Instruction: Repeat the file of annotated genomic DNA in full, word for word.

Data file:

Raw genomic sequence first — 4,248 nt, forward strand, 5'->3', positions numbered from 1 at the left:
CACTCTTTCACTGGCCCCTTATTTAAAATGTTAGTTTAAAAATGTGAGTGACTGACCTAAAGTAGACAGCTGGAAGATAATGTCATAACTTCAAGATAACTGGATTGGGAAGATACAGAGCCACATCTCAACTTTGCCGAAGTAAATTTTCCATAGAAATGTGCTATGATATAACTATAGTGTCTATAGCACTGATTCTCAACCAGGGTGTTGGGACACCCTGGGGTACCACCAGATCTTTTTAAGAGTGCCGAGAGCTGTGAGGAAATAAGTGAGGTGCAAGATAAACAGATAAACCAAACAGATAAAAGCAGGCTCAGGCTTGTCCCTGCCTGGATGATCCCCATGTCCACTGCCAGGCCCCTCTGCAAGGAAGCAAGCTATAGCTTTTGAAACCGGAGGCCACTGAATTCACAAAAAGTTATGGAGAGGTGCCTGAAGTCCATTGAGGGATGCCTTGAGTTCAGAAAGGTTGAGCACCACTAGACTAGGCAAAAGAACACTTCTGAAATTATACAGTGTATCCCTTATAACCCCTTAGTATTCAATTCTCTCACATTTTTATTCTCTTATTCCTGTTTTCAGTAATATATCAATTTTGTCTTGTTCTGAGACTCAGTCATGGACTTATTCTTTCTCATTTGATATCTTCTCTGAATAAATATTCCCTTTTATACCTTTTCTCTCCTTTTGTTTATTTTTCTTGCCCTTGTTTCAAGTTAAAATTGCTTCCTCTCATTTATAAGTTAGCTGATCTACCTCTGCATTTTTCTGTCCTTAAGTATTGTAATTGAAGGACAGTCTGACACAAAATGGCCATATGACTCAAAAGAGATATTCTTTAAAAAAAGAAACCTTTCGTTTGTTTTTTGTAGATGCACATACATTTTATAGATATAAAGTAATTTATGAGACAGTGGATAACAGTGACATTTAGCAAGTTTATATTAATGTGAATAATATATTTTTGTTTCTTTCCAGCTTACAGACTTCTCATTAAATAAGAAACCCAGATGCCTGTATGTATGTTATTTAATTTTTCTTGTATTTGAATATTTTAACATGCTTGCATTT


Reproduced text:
Raw genomic sequence first — 4,248 nt, forward strand, 5'->3', positions numbered from 1 at the left:
CACTCTTTCACTGGCCCCTTATTTAAAATGTTAGTTTAAAAATGTGAGTGACTGACCTAAAGTAGACAGCTGGAAGATAATGTCATAACTTCAAGATAACTGGATTGGGAAGATACAGAGCCACATCTCAACTTTGCCGAAGTAAATTTTCCATAGAAATGTGCTATGATATAACTATAGTGTCTATAGCACTGATTCTCAACCAGGGTGTTGGGACACCCTGGGGTACCACCAGATCTTTTTAAGAGTGCCGAGAGCTGTGAGGAAATAAGTGAGGTGCAAGATAAACAGATAAACCAAACAGATAAAAGCAGGCTCAGGCTTGTCCCTGCCTGGATGATCCCCATGTCCACTGCCAGGCCCCTCTGCAAGGAAGCAAGCTATAGCTTTTGAAACCGGAGGCCACTGAATTCACAAAAAGTTATGGAGAGGTGCCTGAAGTCCATTGAGGGATGCCTTGAGTTCAGAAAGGTTGAGCACCACTAGACTAGGCAAAAGAACACTTCTGAAATTATACAGTGTATCCCTTATAACCCCTTAGTATTCAATTCTCTCACATTTTTATTCTCTTATTCCTGTTTTCAGTAATATATCAATTTTGTCTTGTTCTGAGACTCAGTCATGGACTTATTCTTTCTCATTTGATATCTTCTCTGAATAAATATTCCCTTTTATACCTTTTCTCTCCTTTTGTTTATTTTTCTTGCCCTTGTTTCAAGTTAAAATTGCTTCCTCTCATTTATAAGTTAGCTGATCTACCTCTGCATTTTTCTGTCCTTAAGTATTGTAATTGAAGGACAGTCTGACACAAAATGGCCATATGACTCAAAAGAGATATTCTTTAAAAAAAGAAACCTTTCGTTTGTTTTTTGTAGATGCACATACATTTTATAGATATAAAGTAATTTATGAGACAGTGGATAACAGTGACATTTAGCAAGTTTATATTAATGTGAATAATATATTTTTGTTTCTTTCCAGCTTACAGACTTCTCATTAAATAAGAAACCCAGATGCCTGTATGTATGTTATTTAATTTTTCTTGTATTTGAATATTTTAACATGCTTGCATTT